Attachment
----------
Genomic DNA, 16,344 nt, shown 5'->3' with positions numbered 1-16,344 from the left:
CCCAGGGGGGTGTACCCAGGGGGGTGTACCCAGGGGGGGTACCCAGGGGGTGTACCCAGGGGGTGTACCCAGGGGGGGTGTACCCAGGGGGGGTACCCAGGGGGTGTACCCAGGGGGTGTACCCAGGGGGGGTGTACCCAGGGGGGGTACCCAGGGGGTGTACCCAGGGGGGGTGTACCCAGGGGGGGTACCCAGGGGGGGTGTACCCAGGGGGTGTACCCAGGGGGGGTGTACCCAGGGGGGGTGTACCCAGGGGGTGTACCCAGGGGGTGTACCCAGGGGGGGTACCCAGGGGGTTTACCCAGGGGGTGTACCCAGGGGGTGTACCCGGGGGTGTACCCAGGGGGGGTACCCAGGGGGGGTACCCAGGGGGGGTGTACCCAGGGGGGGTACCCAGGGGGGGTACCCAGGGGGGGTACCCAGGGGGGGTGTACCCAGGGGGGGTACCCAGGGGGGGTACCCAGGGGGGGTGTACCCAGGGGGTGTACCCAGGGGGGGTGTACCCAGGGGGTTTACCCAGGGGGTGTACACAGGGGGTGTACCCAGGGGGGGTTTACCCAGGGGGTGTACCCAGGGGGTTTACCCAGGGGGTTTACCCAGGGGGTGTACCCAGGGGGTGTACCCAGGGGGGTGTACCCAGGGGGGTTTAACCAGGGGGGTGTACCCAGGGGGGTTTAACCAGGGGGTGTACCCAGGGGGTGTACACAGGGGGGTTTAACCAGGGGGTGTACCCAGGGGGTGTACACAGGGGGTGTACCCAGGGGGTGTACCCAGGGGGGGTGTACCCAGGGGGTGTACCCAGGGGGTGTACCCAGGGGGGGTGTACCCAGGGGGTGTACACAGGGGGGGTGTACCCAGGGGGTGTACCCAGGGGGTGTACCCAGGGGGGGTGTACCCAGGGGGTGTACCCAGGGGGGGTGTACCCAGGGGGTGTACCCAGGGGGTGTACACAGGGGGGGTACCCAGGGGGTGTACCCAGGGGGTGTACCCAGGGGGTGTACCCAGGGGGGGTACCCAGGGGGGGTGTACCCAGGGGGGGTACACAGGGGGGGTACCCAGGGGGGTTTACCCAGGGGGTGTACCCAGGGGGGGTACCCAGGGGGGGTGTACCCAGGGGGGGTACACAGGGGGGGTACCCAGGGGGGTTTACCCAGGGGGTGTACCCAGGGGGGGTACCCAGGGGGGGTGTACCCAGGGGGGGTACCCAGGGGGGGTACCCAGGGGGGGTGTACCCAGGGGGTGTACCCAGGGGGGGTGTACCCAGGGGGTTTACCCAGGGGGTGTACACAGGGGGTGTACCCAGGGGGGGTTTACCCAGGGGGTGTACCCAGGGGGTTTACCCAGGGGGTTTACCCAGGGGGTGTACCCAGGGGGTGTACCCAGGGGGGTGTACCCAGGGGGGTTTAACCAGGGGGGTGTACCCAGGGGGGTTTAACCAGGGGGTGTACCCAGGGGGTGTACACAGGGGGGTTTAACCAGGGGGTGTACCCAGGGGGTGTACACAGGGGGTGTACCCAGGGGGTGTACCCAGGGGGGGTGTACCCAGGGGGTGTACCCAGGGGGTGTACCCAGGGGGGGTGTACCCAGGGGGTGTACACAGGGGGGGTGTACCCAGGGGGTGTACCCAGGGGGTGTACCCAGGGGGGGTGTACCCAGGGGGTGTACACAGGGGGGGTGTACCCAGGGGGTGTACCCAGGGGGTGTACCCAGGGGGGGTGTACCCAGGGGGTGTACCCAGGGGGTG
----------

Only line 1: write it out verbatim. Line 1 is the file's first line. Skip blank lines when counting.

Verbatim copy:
Genomic DNA, 16,344 nt, shown 5'->3' with positions numbered 1-16,344 from the left: